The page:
# choosing a uniform random permutation of cards

The following problem was presented:

We want to start a game with a uniform random permutation of a deck of cards.

Each permutation should appear with probability $1/52!$.

If we want to do it efficiently, it is clear that we can't just choose a random number in range $[1,52!]$ and take the appropriate permutation.

They offered to design a Markov Chain that will simulate some technique of mixing cards.

For example: riffle shuffle or moving card to the top of the deck.

Then because the special Markov chain is irreducible, a-periodic and double stochastic, the stationary distribution will be the uniform one.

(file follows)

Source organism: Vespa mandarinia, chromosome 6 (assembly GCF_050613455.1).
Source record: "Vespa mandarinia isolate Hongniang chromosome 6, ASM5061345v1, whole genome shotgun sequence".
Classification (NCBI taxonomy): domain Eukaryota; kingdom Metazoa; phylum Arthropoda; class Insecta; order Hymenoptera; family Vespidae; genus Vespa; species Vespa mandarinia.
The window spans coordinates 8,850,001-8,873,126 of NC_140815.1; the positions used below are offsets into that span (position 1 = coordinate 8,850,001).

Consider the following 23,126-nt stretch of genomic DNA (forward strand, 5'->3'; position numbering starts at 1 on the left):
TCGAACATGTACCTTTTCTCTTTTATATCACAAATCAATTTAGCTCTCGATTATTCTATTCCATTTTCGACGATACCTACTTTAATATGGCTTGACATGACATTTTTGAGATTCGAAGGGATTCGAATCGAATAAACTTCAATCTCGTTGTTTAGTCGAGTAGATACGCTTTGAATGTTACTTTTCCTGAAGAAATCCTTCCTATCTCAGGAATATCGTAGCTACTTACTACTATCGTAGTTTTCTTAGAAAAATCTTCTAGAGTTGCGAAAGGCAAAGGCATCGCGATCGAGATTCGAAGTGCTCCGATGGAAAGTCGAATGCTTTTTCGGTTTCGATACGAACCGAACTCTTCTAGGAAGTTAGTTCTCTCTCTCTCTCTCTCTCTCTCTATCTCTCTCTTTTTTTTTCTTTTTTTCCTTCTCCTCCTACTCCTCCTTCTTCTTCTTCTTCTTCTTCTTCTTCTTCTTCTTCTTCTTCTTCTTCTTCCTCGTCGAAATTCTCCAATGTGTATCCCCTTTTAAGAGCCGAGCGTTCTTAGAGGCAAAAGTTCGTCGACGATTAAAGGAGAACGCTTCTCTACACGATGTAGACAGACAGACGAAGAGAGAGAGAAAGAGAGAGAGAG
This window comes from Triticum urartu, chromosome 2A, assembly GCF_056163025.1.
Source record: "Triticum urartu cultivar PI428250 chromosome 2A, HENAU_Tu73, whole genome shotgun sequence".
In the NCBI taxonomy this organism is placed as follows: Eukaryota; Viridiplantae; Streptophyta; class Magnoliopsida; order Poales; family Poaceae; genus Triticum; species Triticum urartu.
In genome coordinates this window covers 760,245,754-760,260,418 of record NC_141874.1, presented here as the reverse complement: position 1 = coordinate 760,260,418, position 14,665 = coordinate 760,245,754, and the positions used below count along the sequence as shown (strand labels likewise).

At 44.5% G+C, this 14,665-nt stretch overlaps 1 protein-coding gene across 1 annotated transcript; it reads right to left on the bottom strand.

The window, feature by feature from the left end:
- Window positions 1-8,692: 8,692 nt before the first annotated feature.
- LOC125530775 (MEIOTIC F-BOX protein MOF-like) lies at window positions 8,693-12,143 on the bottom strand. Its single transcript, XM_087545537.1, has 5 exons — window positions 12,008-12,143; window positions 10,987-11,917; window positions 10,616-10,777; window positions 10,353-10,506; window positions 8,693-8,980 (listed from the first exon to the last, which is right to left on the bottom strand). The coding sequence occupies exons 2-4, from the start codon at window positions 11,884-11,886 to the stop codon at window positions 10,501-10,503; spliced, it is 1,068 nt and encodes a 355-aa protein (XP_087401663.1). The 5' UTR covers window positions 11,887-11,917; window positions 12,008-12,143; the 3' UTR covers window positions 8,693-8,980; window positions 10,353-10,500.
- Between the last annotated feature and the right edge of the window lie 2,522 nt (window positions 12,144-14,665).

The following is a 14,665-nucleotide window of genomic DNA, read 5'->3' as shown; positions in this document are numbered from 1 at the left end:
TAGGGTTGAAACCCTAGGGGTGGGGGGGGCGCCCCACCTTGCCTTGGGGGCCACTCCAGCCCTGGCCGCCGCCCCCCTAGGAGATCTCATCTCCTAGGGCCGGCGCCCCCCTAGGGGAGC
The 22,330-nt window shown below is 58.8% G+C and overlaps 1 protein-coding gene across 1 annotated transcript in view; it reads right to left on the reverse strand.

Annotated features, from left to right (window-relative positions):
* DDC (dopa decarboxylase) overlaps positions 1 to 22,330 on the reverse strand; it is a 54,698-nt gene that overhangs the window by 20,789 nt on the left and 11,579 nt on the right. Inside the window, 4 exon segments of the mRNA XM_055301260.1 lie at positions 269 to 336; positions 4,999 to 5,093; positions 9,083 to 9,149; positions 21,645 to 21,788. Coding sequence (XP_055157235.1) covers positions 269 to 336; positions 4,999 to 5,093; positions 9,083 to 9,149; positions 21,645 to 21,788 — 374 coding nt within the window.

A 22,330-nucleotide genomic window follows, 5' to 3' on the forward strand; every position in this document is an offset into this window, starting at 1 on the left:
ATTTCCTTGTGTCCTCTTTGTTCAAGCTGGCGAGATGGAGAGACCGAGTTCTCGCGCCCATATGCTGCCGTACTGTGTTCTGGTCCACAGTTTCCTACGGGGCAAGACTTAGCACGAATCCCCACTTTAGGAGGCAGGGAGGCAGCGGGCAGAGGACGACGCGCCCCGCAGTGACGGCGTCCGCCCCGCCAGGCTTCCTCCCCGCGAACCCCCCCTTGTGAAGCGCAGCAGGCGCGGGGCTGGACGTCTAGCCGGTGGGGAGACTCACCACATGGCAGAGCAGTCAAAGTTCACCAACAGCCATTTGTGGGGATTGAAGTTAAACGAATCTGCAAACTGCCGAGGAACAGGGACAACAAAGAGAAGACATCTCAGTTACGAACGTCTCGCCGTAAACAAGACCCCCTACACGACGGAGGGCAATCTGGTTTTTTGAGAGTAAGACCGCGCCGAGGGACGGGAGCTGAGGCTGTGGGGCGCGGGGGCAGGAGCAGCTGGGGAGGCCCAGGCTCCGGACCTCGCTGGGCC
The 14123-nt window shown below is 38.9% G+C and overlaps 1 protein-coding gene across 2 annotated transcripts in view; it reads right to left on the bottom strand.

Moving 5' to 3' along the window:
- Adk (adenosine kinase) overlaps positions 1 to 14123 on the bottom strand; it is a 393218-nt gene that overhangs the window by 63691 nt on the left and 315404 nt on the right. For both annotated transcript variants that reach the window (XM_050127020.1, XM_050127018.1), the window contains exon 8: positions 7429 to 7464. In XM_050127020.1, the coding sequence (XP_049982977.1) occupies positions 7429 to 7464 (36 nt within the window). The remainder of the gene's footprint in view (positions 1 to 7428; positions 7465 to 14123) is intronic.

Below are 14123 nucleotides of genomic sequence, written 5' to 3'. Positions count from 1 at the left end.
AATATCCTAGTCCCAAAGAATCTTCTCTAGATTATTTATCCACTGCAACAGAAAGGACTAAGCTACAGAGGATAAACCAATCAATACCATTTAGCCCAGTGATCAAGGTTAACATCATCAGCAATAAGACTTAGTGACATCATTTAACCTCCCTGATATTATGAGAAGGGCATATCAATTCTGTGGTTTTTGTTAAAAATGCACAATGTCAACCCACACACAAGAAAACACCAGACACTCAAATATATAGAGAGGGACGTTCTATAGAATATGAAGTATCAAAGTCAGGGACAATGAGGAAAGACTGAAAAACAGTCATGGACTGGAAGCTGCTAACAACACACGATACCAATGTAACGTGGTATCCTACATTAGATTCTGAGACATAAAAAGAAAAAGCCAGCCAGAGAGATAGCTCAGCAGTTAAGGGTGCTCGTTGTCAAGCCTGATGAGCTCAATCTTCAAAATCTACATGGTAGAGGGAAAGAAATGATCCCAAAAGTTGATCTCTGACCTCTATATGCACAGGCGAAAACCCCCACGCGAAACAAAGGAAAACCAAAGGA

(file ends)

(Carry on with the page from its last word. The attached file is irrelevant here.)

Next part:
My question is why can't we just randomly pick the first card in the permutation (out of 52), then pick the second card (out of 51) and so on. Will it not be a uniformly picked permutation?

• Google random permutation algorithm. And see stackoverflow.com/questions/7902391/… Jun 25, 2017 at 16:53
• What you propose in your last paragraph will give you a uniformly distributed random permutation. Since I have R on this machine, I'd do this: a <- rank(runif(52)) $\qquad$ Jun 25, 2017 at 17:14